Hey There Beacon Buds Old and New!

Lately at Beacon we have been receiving tons of inquiries on how to discern whether one has Binge Eating Disorder or not.

First off- great question and please keep them coming our way!  Secondly (and unfortunately) there is no quick answer to this question. 

Allow us to explain…

Binge Eating Disorder has been recently included in the DSM-5 with a set of clear criteria for diagnostic purposes.  While the majority of mental health and medical conditions are clearly defined, it is helpful to understand such criteria as guiding principles for assessment and diagnosis rather than entirely fixed standards.  We reinforce this notion as many individuals with eating related issues do not fit neatly into existing criteria – yet do experience clinically significant distress that interferes with their daily living and functioning.  Ultimately, viewing and understanding the Diagnostic Criteria for Binge Eating Disorder as guidelines rather than fixed standards, ensures that those experiencing significant distress qualify and receive the treatment they deserve!

With that said, we will list the criteria for Binge Eating Disorder as indicated in the DSM-5:

  • Recurrent episodes of binge eating. An episode of binge eating is characterized by both of the following:
    • eating, in a discrete period of time (for example, within any 2-hour period), an amount of food that is definitely larger than most people would eat in a similar period of time under similar circumstances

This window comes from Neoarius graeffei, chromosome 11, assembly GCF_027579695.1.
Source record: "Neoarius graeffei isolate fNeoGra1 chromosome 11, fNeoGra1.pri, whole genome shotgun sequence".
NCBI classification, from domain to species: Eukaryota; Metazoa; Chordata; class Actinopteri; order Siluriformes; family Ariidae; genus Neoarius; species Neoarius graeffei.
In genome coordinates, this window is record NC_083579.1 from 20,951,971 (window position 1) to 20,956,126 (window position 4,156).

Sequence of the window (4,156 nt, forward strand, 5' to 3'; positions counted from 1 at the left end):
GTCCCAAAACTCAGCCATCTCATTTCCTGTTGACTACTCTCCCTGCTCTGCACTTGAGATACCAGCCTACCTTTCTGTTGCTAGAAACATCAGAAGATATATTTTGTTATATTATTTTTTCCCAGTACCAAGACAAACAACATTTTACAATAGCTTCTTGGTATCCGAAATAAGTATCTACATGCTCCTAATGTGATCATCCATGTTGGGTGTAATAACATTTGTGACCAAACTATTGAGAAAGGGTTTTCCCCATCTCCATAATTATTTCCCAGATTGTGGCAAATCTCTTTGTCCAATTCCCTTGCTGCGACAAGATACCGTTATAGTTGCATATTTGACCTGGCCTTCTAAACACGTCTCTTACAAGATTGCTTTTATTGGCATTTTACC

• a sense of lack of control over eating during the episode (for example, a feeling that one cannot stop eating or control what or how much one is eating)

  • The binge-eating episodes are associated with three (or more) of the following:

    • eating much more rapidly than normal

    • eating until feeling uncomfortably full 

    • eating large amounts of food when not feeling physically hungry 

    • eating alone because of feeling embarrassed by how much one is eating

    • feeling disgusted with oneself, depressed, or very guilty afterwards

  • Marked distress regarding binge eating is present.

  • The binge eating occurs, on average, at least once a week for three months.

  • The binge eating is not associated with the recurrent use of inappropriate compensatory behavior (for example, purging) and does not occur

    As we indicated earlier, you might experience slight variations of Binge Eating Disorder Symptomology, however this should not disqualify you from the treatment you need and deserve.  Finally, it is always best practice to check in with a professional who understands your unique needs and the proper course of treatment indicated for Binge Eating Disorder.

    As always, check in with the Beacon Team with any additional question or concerns.

    Until next time!

    The Beacon Team